Monday, 20 June 2011

Father's Day

This time last year, I deleted an entire blog post that never saw the light of day. In it I described how much I hated Father's day, which I did then. I had a pop at the fact that it was not a traditional celebration, just something that was made up in the 20th century to counteract Mother's day. I even pissed and moaned about the placement of the apostrophe, and why it's incorrect on every feckin' Father's Day card ever printed, (not to mention every place I mention Father's Day in this post). But my hatred really just came from how awful I felt. And the worst part of it was that I never saw it coming. I dreaded the onset of Christmas 2009. I knew the first Christmas without Emma would be indescribably painful. Same went for her birthday. But Father's Day was never on my radar. It'd never been a big deal for me growing up. My dad got his card every year, and very grateful he was for it, but we're not a big card giving family and it just was never seen as much of a big deal. For many years now I've had cards and gifts from my step-daughter Laura, and most likely because I give next to no thought to the Father's Day, it's always a lovely welcome surprise. Last year though, Father's Day just seemed to be a 24 hour reminder of everything I had missed out on since Emma had died and as far as painful days went, it overshadowed the likes of Christmas by a long way.

Hence the bitter blog post.

I did however make a decision not to post it. To be honest I'm not really sure why. We hadn't found out that Rach was expecting Aoife until a couple of weeks later so it wasn't that. Maybe I thought it was just too anger fuelled, but that's never stopped me in the past. I think, I just didn't want to attack something that is just there  to make people feel good, even if it made me feel crap. I'd have hated to think of my own father, or Laura reading me rubbish something that involves me and has a positive influence on them.

So Father's Day 2010 wasn't completely useless. My Father's Day present to myself was learning for the first time that maybe I shouldn't vent every bad feeling that comes out of not having Emma around, not even here. I'm glad I didn't attack Father's Day now, because this year, with Aoife, it was significantly better.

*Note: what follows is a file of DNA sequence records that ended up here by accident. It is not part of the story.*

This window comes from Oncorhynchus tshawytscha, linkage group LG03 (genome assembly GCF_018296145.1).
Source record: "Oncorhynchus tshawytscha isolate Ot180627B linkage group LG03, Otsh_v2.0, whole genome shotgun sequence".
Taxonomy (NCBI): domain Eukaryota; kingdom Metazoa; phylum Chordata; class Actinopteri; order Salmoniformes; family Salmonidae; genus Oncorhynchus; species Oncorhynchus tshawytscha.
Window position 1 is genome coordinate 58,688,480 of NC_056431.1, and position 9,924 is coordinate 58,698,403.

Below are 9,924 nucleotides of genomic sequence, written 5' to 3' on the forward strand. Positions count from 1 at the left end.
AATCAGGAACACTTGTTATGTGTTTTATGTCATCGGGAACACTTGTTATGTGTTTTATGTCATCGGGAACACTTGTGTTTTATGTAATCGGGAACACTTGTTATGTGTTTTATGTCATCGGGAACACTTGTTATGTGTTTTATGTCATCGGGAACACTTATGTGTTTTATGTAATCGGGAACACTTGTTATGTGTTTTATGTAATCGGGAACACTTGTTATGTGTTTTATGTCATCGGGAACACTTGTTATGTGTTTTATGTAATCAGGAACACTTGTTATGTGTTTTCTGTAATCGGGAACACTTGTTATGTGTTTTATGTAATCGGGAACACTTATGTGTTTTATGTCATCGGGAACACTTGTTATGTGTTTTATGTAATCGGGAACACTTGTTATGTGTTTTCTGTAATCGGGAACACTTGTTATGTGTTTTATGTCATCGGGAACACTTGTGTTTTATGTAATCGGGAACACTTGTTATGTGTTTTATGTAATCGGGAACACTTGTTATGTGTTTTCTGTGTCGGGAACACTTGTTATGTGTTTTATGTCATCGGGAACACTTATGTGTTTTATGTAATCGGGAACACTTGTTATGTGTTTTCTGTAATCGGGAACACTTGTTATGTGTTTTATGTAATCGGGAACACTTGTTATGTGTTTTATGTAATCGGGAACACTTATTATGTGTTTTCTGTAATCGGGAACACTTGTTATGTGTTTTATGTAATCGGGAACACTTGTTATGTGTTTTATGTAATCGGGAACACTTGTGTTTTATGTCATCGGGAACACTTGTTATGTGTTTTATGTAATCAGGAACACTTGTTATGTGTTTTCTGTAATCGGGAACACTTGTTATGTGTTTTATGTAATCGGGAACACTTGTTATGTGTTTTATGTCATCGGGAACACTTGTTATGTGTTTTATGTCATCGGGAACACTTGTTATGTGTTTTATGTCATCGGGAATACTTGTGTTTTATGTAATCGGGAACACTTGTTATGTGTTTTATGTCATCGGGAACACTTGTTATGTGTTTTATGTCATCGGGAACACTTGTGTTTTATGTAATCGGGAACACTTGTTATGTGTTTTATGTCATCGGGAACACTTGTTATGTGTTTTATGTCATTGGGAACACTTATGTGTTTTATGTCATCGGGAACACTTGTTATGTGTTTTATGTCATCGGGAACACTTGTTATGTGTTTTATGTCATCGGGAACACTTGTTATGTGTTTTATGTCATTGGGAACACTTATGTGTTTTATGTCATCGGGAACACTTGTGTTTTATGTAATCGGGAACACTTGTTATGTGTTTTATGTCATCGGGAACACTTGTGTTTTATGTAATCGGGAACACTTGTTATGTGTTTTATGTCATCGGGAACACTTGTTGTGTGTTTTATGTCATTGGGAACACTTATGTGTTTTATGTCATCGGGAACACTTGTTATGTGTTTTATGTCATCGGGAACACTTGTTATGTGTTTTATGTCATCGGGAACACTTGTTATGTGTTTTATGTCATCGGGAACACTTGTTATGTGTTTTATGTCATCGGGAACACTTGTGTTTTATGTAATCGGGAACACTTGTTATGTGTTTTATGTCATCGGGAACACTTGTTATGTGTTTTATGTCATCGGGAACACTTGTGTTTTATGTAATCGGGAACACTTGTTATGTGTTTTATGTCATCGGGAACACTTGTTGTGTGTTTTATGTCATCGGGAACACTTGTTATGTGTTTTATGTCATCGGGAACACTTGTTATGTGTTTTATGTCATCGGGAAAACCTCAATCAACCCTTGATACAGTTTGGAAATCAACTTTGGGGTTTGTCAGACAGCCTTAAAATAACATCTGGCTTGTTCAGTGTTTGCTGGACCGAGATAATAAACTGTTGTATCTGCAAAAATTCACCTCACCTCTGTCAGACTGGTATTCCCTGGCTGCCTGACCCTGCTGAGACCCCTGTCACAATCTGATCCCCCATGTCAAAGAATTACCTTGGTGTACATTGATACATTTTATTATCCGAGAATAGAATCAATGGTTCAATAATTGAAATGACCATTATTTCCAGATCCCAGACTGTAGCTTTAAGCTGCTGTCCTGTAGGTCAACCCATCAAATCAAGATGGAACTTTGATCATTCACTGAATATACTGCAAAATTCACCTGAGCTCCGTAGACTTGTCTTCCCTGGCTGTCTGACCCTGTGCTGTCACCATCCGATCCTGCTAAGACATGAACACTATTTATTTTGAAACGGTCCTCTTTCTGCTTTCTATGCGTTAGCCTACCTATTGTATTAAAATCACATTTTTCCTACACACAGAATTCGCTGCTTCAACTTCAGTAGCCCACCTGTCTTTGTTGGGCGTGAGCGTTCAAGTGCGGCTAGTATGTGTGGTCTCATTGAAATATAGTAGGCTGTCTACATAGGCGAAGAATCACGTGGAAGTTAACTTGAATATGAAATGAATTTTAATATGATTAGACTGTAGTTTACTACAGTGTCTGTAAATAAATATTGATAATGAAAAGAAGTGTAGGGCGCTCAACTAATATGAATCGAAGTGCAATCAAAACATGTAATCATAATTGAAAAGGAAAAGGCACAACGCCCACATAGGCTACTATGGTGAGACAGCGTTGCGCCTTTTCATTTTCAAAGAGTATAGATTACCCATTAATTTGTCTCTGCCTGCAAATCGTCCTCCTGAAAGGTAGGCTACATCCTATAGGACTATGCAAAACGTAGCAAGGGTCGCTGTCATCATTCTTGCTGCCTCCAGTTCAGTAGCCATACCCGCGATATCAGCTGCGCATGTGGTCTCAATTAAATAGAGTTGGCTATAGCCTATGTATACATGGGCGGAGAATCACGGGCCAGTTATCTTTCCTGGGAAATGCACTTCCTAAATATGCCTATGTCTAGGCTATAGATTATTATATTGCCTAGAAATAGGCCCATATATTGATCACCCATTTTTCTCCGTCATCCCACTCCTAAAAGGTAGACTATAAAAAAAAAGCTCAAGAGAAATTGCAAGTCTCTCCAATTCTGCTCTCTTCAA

As a Father's Day present to myself this year I'm treating myself to another first. This is picture of Emma that I always have with me, and the first time that I have ever published it or any other picture of her for the world to see. You lot can now see how beautiful she was.

Sunday, 8 May 2011

I'm Still Here

Well its been a while. And for good reason,  June last year we found out that Rach was pregnant and in February, our little girl Aoife was born. Somehow it didn't seem right that I use this blog, that I started to talk about loosing a child, to talk about a new baby. But recently I've been thinking that perhaps I'm wrong.

First of all I'd like to say that Aoife is absolutely fine. She has been examined by consultant after consultant both before and after she was born. There is no sign whatsoever of the heart condition that Emma had. *BIG SIGH OF RELIEF*. But the worry that the same thing might happen to her has been crippling. About 11 weeks into the pregnancy we had a massive scare and it looked like we were going to have a miscarriage. It was a false alarm but frightened the living piss out of us and resulted in Rach being signed off work for the remainder of the pregnancy. And thus the tone was set for the pregnancy, and the tone was shared shitless. We would be asked things like - "what are you hoping for?" The honest answer to that question is "a child that will survive".

Aoife getting born did not eliminate all that fear, not helped by the fact that a couple of days after she was born she was hospitalised for weight loss. She was discharged the next day. A couple of days a spot on her back was another cause of concern. Back to the hospital.

Because Emma's condition was not picked up until after she was born and because we as parents had a history of neo-natal death all the health care professionals dealing with us have been extra cautious. Grateful as we have been for this caution, it has lead to a policy of "lets get her looked at in hospital, better safe than sorry" a policy that has nearly had Rach and I at our wits end.

But time has gone on and Aoife is fine. Better than fine really, she is really starting to respond to what's going on around her, she's smiling and she's babbling to us, and it's amazing. And now everything that happens with Aoife serves as a reminder of what we missed out on with Emma. Aoife is only 11 weeks old and already she has changed so much, Emma would have been 18 months old tomorrow, I can hardly imagine how she would have been now.